Biparty group’s infrastructure plan unlikely to come true – big Democratic package looks more likely, analysts say


As a bipartisan group of 10 U.S. senators scramble to strike an infrastructure deal with President Joe Biden‘s administration, analysts say investors shouldn’t expect a breakthrough.

“It’s hard to see a real way forward at this time,” said Ben Koltun, director of research at Beacon Policy Advisors, weighing the odds of the group’s proposal, which is priced at around $ 1,000 billion. dollars, including $ 579 billion in new spending. .

“They have 10 votes, and that’s 50 votes less than the 60 votes needed to bypass the obstruction,” Koltun also said, noting that the group includes members of the Senate base, rather than senior leaders from the Senate. the room who are able to rely on their colleagues.

By letting the ongoing talks unfold, the Beacon analyst added, Democratic leaders show a willingness to engage in bipartisan negotiations, and then when a deal doesn’t come through, they can pursue a bigger package through the process. of reconciliation with the support of moderate Democrats who wanted to see a bipartisan effort.

Related: A guide to budget reconciliation, which Democrats could use to advance Biden’s agenda

Koltun’s main forecast for this bigger package is that it will be enacted in the fourth quarter of this year and will cost $ 3 trillion to $ 4 trillion over 10 years, offset by tax increases of $ 1,000 to $ 2,000 billion. of dollars. Biden initially offered to spend $ 2.3 trillion on his US Jobs Plan and $ 1.8 trillion on his US Family Plan.

Ed Mills, Washington political analyst for Raymond James, also said that an infrastructure package that is done through reconciliation without the support of Republicans is more likely. It forecasts spending of $ 2,000 billion to $ 3 trillion, with enactment in the fall and about half paid for through tax hikes or increased enforcement of existing rules.

On the issue of Biden’s proposal to have a retroactive increase in capital gains taxes, Mills said he expects “there will be some level of retroactivity.” But analyst Raymond James said it could be positive for the entire SPX market,
+ 0.18%,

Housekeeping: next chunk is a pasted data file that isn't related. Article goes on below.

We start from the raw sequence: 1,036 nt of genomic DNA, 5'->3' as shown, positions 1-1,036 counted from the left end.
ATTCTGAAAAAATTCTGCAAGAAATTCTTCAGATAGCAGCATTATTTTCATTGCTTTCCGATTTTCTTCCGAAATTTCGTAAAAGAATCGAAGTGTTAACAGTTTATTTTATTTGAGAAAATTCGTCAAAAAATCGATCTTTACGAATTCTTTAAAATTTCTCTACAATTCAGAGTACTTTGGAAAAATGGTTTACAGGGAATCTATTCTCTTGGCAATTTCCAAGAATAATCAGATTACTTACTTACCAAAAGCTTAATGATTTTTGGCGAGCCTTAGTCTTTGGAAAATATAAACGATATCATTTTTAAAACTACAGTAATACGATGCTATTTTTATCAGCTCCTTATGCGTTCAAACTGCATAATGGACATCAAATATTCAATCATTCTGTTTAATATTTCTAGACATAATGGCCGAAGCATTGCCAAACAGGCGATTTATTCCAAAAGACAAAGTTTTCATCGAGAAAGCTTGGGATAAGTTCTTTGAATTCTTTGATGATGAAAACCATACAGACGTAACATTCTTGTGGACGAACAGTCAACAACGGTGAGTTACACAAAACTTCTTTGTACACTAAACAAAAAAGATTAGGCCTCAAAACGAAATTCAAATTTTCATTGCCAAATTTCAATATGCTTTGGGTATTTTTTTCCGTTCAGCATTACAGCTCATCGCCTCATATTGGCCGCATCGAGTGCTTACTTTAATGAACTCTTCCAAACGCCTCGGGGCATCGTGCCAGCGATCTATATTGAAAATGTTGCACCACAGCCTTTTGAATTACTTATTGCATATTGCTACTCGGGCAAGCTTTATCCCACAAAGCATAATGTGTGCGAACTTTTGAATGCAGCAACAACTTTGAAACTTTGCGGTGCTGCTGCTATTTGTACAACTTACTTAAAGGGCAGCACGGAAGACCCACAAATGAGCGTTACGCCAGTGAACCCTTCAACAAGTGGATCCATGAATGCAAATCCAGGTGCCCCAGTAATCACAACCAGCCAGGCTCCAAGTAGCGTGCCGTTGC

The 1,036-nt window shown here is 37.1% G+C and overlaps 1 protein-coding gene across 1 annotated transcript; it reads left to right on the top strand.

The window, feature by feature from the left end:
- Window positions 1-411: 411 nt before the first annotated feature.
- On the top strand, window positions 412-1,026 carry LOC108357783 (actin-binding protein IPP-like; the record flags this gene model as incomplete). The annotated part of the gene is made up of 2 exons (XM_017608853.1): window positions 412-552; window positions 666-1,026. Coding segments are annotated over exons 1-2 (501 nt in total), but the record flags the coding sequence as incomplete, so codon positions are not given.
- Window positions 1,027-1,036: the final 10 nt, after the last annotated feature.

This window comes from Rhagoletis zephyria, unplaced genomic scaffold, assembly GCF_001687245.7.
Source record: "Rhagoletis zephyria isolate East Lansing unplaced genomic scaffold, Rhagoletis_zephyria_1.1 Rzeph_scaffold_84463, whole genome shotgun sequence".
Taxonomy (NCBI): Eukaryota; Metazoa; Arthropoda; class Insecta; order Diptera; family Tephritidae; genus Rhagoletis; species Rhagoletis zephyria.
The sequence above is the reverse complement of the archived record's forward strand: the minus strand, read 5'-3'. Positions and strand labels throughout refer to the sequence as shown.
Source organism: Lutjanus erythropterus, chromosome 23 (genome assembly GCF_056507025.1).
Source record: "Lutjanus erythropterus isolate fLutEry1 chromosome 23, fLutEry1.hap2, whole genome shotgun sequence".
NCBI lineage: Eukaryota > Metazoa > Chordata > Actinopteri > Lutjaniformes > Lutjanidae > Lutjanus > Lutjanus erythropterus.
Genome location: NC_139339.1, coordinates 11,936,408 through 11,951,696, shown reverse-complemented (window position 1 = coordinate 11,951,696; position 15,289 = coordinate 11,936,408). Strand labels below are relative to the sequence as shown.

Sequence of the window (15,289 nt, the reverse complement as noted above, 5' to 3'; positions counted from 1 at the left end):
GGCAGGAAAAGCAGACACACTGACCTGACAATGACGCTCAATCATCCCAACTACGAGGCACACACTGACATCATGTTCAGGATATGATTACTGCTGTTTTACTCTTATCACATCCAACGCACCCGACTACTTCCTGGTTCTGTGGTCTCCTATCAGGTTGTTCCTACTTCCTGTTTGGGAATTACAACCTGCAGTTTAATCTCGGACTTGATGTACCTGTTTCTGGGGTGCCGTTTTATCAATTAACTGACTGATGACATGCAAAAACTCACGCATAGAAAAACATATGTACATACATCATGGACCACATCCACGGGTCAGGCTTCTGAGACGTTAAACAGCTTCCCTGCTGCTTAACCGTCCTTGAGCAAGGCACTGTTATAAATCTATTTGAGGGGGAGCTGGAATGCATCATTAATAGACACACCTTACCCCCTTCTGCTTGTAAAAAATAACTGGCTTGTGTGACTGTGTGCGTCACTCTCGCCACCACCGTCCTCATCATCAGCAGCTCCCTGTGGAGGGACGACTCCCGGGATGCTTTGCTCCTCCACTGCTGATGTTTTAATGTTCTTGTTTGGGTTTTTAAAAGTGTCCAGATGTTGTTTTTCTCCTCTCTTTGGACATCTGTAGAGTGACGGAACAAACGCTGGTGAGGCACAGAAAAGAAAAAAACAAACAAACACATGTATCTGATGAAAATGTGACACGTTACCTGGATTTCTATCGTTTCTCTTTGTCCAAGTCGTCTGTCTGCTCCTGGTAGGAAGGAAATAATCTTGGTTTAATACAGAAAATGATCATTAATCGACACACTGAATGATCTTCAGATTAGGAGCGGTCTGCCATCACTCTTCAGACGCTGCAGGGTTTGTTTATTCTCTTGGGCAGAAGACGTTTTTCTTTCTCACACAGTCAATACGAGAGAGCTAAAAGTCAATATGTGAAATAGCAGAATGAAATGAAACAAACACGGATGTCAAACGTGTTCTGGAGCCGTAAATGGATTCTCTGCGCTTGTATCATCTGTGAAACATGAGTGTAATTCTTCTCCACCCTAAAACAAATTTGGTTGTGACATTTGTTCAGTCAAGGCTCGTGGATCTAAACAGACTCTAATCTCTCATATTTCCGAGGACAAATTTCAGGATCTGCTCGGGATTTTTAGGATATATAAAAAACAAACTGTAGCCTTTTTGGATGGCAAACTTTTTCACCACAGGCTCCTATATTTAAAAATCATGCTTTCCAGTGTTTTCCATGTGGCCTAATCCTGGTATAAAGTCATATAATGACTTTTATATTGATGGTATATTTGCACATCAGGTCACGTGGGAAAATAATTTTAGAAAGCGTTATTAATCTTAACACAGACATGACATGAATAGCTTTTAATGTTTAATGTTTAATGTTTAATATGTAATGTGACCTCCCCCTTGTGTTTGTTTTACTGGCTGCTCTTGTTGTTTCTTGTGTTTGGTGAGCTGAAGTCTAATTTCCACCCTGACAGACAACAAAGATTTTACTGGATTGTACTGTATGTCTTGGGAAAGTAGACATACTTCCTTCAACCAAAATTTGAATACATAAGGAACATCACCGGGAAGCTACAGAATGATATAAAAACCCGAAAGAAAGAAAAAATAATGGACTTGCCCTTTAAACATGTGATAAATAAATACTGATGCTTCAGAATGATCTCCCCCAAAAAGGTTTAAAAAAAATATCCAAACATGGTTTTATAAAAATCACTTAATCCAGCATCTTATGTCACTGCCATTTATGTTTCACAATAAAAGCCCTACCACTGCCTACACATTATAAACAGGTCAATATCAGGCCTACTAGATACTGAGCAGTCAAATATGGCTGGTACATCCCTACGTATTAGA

as it could prevent a massive sell off, although it would be negative for individual investors who wish to sell before higher rates.

“There is a perverse incentive in the market for this to be retroactive – a sort of general advantage over an individual advantage,” he said.

Meanwhile, Stifel’s Brian Gardner said in a recent memo that the bipartisan group’s infrastructure efforts “face long chances.”

10 Senators’ talks with the Biden administration “are likely to slow down the legislative process and the longer the process lasts, the greater the risk Democrats will not be able to push through a tax hike,” Gardner added , responsible for Stifel’s policy in Washington. strategist. “I still see a tax hike as likely, but the odds have gone down slightly.”

Cold water on VE charge

The bipartisan group’s fundraising plan includes recourse to unused COVID-19 aid and charges for electric vehicle drivers.

Koltun is not impressed with the potential charges for electric vehicles, noting that the Congressional Budget Office estimated that an annual levy of $ 100 – which is roughly what drivers of conventional vehicles pay in taxes on gasoline – would only bring in $ 1.1 billion over five years. He also points out that the White House has already expressed its opposition.

“It’s a good Republican talking point,” he said, as electric vehicle owners are seen as “wealthy progressives on the shores who sort of bypass a traditional gasoline tax.”

Mills of Raymond James said the proposed fee for electric vehicles also had to do with increasing the number of people being asked to pay for things, while not changing the Republican tax cuts of 2017.

“We are witnessing an electrification of our fleet of vehicles, and so I think it is a recognition that as soon as possible, we will need another source of funding for our surface transport,” he said. declared.


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